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ScienceShot: The Color of Victory
Megan Best

Tiny fountain of atoms sparks big insights into dark energy

It's a study in contrasts. For more than a decade, physicists have been puzzling over dark energy, the mysterious stuff that’s blowing space apart and has been detected only by studying the universe on the largest scales. Now, researchers have probed its properties using about the smallest tools available—atoms falling freely in a vacuum chamber. The experiment, reported today in Science, doesn't  reveal what dark energy is, but it helps nail down what it isn't. In particular, it narrows the prospects for one popular idea: that dark energy resides in hypothesized "chameleon particles" hiding in plain sight.

"I find it exciting to be able to use laboratory-scale experiments to test such ideas," says Amol Upadhye, a theoretical physicist at the University of Wisconsin, Madison, who was not involved in the work. The test doesn’t entirely rule out chameleons, he says, but future improvements might put the idea to the ultimate test.

The discovery of dark energy rocked physics and cosmology. Scientists thought the expansion of the universe was slowing, as the galaxies tugged on one another with their gravity and counteracted the expansion that began with the big bang. However, in 1998, two teams of cosmologists showed that in fact the expansion is accelerating by studying stellar explosions called supernovae. The result has been bolstered by analyses of galaxy clusters, the afterglow of the big bang (the cosmic microwave background), and other cosmological phenomena. Physicists attribute the acceleration to some sort of space-stretching dark energy.

But what is dark energy? There are two possibilities. It could be energy hidden in the vacuum of empty space itself—a cosmological constant, as Albert Einstein hypothesized in 1917. Or it could be a quantum field that fills space and blows it up like a balloon. Both alternatives have problems. Given the standard model of particle physics, theorists can calculate what the cosmological constant should be, and they get a value vastly too big to explain the relatively modest acceleration—suggesting some unknown physics just zeroes it out. On the other hand, the presence of a quantum field would affect things like the orbits of the planets in the solar system—but dark energy doesn’t seem to.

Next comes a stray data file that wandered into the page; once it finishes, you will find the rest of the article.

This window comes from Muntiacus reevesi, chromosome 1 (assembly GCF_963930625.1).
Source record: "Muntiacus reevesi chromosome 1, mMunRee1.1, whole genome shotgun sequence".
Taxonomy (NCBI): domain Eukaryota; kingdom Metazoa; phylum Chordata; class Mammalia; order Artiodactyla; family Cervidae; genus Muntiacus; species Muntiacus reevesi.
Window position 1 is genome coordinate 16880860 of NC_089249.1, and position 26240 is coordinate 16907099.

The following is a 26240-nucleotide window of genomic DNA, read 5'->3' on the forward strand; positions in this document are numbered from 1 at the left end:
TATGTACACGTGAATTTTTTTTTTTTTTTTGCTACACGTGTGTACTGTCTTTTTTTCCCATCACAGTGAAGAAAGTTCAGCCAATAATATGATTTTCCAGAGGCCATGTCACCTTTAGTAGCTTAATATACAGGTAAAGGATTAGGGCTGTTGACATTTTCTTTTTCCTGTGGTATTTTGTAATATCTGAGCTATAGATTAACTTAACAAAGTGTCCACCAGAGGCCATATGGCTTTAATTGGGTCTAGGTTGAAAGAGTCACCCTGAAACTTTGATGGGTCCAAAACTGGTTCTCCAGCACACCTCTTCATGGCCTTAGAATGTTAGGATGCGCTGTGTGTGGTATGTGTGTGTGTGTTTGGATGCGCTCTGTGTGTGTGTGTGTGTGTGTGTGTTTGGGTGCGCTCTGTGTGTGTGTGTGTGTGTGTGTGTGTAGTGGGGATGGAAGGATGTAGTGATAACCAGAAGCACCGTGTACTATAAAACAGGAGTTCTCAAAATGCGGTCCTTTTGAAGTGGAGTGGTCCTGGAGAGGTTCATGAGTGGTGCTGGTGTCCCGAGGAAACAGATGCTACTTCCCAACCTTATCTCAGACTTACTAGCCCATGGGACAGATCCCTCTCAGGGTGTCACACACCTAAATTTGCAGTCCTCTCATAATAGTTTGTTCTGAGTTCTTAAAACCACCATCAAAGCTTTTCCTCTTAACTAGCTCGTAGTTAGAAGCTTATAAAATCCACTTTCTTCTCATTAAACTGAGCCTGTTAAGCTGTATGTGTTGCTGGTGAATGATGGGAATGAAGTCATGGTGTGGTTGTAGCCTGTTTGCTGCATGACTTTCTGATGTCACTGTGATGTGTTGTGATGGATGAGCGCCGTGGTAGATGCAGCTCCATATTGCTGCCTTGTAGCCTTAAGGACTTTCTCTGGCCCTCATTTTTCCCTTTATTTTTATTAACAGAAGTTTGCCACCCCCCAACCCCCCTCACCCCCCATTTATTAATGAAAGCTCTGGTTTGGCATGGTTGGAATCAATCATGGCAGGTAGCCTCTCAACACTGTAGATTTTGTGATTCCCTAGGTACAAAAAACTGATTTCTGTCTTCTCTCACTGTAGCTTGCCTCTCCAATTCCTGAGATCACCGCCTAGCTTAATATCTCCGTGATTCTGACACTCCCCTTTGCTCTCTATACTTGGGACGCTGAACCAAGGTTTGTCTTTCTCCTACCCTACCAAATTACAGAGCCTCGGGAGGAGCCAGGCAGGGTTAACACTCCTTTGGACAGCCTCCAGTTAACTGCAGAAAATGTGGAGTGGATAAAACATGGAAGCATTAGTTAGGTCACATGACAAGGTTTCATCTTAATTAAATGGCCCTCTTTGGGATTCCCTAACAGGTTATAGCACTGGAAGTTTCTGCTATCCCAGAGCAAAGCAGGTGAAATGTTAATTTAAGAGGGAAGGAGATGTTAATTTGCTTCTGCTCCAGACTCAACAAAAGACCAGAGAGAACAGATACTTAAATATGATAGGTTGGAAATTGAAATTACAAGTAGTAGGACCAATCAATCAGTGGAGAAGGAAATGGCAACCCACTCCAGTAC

That's where chameleon particles come in. The hypothetical particles would make up just such a quantum field, but they would interact with matter in a way that would make the field vanish wherever the density of matter was high. Thus the field would exert no noticeable effect on things like planets. "The chameleon, like many other theoretical ideas, has a small probability of being there," says Justin Khoury, a theoretical cosmologist at the University of Pennsylvania and co-inventor of the concept. "Nonetheless we should test it if we can."

That's just what Khoury, Holger Müller, an atomic physicist at the University of California, Berkeley, and colleagues have done. To search for a chameleon field, they studied the interactions between an aluminum sphere 9.5 millimeters in diameter and a puff of 10 million ultracold cesium atoms within a vacuum chamber. If there were a chameleon field within the vacuum, then the sphere would squash it. And like a bowling ball on a trampoline, the sphere would bend the field just outside its surface, causing the field’s strength to taper to zero. The cloud of atoms would slide down the sloping field, experiencing a short-range force toward the sphere. Crucially, the cloud itself was not dense enough to suppress the field and spoil the effect. "In the simplest terms, we're looking for a funny force between the sphere and the atoms," Müller says.

That force would come in addition to the pull of Earth's gravity. So, the researchers repeated the experiment in two different configurations. In one, they dropped the atoms from 8.8 millimeters above the sphere, close enough for the sloping chameleon field to exert a force. They used an exquisitely sensitive technique called atom interferometry to measure the cesium atoms’ acceleration as they fell for about 20 milliseconds (see figure). In the other configuration, they dropped the atoms well to the side of the sphere, where the chameleon field should have been uniform and produced no force. So, if there were a chameleon field, the atoms would accelerate downward faster when dropped above the sphere. In fact, in both configurations, the atoms accelerated at the same rate to within a precision of 1 part in 1 million.

Curiously, neither Müller nor Khoury thought up the experiment. Instead, it was proposed by Clare Burrage and Edmund Copeland of the University of Nottingham in the United Kingdom and Edward Hinds of Imperial College London, in a paper they posted to the arXiv preprint server a year ago. "Of course I was disappointed that they did it before us," Hinds says, "but they already had a suitable apparatus, while we have had to build an experiment specifically for the purpose."

At its current precision, the experiment rules out only chameleons whose interaction with matter—the thing that makes the field go away where the matter density is high—is much stronger than gravity, Khoury says. Those that interact with matter more weakly are still viable, he says. Müller says that his team aims to improve the precision of their experiment to 1 part in 1 billion, which should put the chameleon to the ultimate test. Hinds is trying to beat Müller to that goal. And even if the chameleon concept dies, there are other ways to hide a quantum field that would produce dark energy.